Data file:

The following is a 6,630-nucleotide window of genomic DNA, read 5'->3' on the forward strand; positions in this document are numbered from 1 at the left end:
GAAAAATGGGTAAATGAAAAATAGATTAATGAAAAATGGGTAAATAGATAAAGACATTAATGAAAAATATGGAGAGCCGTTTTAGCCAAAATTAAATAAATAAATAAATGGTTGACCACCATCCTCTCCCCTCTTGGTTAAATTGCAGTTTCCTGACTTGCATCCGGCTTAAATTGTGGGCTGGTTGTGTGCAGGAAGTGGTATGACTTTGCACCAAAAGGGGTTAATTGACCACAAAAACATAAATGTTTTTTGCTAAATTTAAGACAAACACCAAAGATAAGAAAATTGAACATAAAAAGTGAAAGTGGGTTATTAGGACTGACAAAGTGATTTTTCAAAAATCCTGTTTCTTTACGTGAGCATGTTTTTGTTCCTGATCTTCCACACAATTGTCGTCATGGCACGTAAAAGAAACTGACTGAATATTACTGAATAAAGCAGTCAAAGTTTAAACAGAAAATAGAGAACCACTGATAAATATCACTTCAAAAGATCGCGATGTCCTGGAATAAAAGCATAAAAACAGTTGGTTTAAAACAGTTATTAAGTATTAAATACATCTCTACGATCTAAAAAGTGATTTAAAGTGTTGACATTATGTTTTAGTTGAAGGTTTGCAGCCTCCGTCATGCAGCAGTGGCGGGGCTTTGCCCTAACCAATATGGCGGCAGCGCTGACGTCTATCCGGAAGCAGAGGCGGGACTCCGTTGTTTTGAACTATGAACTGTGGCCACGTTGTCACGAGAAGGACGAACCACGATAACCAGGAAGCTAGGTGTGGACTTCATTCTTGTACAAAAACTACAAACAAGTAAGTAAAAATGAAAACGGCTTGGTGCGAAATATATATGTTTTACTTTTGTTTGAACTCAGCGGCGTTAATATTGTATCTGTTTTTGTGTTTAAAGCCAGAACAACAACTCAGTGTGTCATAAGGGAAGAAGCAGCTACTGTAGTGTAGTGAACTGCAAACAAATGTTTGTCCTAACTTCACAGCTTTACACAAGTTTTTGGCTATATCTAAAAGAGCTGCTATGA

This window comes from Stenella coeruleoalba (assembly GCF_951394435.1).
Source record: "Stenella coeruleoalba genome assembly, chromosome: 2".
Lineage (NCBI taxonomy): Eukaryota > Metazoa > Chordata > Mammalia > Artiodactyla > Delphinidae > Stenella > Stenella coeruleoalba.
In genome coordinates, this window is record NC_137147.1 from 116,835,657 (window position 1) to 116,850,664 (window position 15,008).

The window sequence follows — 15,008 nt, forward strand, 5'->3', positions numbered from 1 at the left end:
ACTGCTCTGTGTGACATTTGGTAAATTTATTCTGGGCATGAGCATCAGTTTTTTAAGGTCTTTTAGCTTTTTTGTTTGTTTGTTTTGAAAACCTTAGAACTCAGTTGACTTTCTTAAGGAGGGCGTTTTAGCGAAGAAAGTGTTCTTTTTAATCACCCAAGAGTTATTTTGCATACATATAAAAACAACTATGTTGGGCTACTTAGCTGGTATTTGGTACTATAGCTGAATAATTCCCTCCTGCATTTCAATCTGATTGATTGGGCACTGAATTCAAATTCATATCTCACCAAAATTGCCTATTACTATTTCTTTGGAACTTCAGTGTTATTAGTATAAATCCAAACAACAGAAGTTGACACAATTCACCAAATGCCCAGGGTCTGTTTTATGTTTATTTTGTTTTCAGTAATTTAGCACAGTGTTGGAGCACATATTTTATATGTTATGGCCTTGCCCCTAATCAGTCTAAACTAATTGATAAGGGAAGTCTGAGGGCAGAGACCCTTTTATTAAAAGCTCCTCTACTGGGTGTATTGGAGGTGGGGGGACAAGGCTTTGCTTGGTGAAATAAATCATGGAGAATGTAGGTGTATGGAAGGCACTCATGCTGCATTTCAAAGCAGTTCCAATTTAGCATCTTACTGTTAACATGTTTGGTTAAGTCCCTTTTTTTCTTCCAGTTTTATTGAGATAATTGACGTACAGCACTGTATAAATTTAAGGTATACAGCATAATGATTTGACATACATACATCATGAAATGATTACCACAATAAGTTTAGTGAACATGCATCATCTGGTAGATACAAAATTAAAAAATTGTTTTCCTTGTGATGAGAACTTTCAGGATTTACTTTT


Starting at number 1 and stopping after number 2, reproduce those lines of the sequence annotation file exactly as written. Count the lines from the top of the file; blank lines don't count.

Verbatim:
The following is a 6,630-nucleotide window of genomic DNA, read 5'->3' on the forward strand; positions in this document are numbered from 1 at the left end:
GAAAAATGGGTAAATGAAAAATAGATTAATGAAAAATGGGTAAATAGATAAAGACATTAATGAAAAATATGGAGAGCCGTTTTAGCCAAAATTAAATAAATAAATAAATGGTTGACCACCATCCTCTCCCCTCTTGGTTAAATTGCAGTTTCCTGACTTGCATCCGGCTTAAATTGTGGGCTGGTTGTGTGCAGGAAGTGGTATGACTTTGCACCAAAAGGGGTTAATTGACCACAAAAACATAAATGTTTTTTGCTAAATTTAAGACAAACACCAAAGATAAGAAAATTGAACATAAAAAGTGAAAGTGGGTTATTAGGACTGACAAAGTGATTTTTCAAAAATCCTGTTTCTTTACGTGAGCATGTTTTTGTTCCTGATCTTCCACACAATTGTCGTCATGGCACGTAAAAGAAACTGACTGAATATTACTGAATAAAGCAGTCAAAGTTTAAACAGAAAATAGAGAACCACTGATAAATATCACTTCAAAAGATCGCGATGTCCTGGAATAAAAGCATAAAAACAGTTGGTTTAAAACAGTTATTAAGTATTAAATACATCTCTACGATCTAAAAAGTGATTTAAAGTGTTGACATTATGTTTTAGTTGAAGGTTTGCAGCCTCCGTCATGCAGCAGTGGCGGGGCTTTGCCCTAACCAATATGGCGGCAGCGCTGACGTCTATCCGGAAGCAGAGGCGGGACTCCGTTGTTTTGAACTATGAACTGTGGCCACGTTGTCACGAGAAGGACGAACCACGATAACCAGGAAGCTAGGTGTGGACTTCATTCTTGTACAAAAACTACAAACAAGTAAGTAAAAATGAAAACGGCTTGGTGCGAAATATATATGTTTTACTTTTGTTTGAACTCAGCGGCGTTAATATTGTATCTGTTTTTGTGTTTAAAGCCAGAACAACAACTCAGTGTGTCATAAGGGAAGAAGCAGCTACTGTAGTGTAGTGAACTGCAAACAAATGTTTGTCCTAACTTCACAGCTTTACACAAGTTTTTGGCTATATCTAAAAGAGCTGCTATGA